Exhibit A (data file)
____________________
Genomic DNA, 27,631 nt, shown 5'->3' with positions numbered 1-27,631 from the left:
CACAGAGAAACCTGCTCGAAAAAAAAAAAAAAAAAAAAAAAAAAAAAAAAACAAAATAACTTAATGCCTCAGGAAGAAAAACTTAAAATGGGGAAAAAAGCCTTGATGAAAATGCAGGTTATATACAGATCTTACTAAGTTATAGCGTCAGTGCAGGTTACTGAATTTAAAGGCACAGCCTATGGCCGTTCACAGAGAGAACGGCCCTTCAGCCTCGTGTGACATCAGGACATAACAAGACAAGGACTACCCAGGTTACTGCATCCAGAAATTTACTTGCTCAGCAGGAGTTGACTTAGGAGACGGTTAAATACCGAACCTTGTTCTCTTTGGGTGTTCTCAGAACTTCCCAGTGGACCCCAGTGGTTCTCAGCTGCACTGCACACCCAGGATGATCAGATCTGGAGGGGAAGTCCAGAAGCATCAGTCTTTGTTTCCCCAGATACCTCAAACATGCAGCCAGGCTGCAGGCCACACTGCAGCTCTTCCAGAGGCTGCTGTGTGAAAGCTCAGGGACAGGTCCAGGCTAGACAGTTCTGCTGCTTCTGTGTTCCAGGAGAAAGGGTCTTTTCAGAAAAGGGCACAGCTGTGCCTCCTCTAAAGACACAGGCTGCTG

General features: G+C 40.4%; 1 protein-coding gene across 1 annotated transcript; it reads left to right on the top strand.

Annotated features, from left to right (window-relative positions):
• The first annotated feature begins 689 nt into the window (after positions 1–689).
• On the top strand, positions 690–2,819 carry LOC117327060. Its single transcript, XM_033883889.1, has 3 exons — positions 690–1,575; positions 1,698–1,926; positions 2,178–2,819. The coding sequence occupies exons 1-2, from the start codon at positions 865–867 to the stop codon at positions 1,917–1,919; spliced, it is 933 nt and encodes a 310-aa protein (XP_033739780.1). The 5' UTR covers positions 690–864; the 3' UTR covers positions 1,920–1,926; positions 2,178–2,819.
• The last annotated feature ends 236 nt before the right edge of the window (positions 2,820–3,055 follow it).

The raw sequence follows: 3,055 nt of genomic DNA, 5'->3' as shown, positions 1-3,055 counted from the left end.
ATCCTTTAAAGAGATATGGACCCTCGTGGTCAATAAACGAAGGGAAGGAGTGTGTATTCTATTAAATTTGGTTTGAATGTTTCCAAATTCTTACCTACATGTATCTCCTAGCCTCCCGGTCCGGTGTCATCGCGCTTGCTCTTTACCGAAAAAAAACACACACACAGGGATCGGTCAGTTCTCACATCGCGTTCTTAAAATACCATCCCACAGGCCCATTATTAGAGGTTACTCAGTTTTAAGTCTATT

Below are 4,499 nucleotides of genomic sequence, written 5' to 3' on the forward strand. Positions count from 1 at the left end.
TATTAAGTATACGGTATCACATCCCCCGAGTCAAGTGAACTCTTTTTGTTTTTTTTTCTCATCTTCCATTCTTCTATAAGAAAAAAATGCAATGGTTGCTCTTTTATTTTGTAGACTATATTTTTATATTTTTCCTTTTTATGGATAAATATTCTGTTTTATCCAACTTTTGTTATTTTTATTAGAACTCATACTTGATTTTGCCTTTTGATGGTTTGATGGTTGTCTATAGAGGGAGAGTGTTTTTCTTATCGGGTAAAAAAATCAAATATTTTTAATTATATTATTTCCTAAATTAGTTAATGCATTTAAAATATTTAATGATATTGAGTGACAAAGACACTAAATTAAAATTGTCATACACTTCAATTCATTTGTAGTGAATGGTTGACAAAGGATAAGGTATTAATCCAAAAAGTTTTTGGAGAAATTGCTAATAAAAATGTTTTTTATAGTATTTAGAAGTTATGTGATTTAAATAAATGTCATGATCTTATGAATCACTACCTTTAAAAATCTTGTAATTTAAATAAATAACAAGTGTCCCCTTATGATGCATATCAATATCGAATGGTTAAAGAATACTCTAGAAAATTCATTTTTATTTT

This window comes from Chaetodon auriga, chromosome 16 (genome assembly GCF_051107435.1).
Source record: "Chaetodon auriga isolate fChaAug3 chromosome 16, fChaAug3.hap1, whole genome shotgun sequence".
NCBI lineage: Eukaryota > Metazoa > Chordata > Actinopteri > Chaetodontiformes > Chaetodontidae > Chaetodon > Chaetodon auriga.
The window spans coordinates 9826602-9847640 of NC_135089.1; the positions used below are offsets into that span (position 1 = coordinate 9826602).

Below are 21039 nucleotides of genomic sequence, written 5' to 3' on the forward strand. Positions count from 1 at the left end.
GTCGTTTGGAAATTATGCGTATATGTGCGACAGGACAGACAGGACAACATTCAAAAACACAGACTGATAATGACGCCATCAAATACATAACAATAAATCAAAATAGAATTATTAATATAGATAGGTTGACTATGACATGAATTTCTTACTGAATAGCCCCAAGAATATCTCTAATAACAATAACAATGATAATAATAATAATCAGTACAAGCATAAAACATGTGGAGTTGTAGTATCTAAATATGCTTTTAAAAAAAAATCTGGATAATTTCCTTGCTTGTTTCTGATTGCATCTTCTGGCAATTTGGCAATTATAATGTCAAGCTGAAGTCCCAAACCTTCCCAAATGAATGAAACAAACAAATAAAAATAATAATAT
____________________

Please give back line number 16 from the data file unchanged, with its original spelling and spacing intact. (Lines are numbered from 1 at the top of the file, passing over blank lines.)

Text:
Below are 21039 nucleotides of genomic sequence, written 5' to 3' on the forward strand. Positions count from 1 at the left end.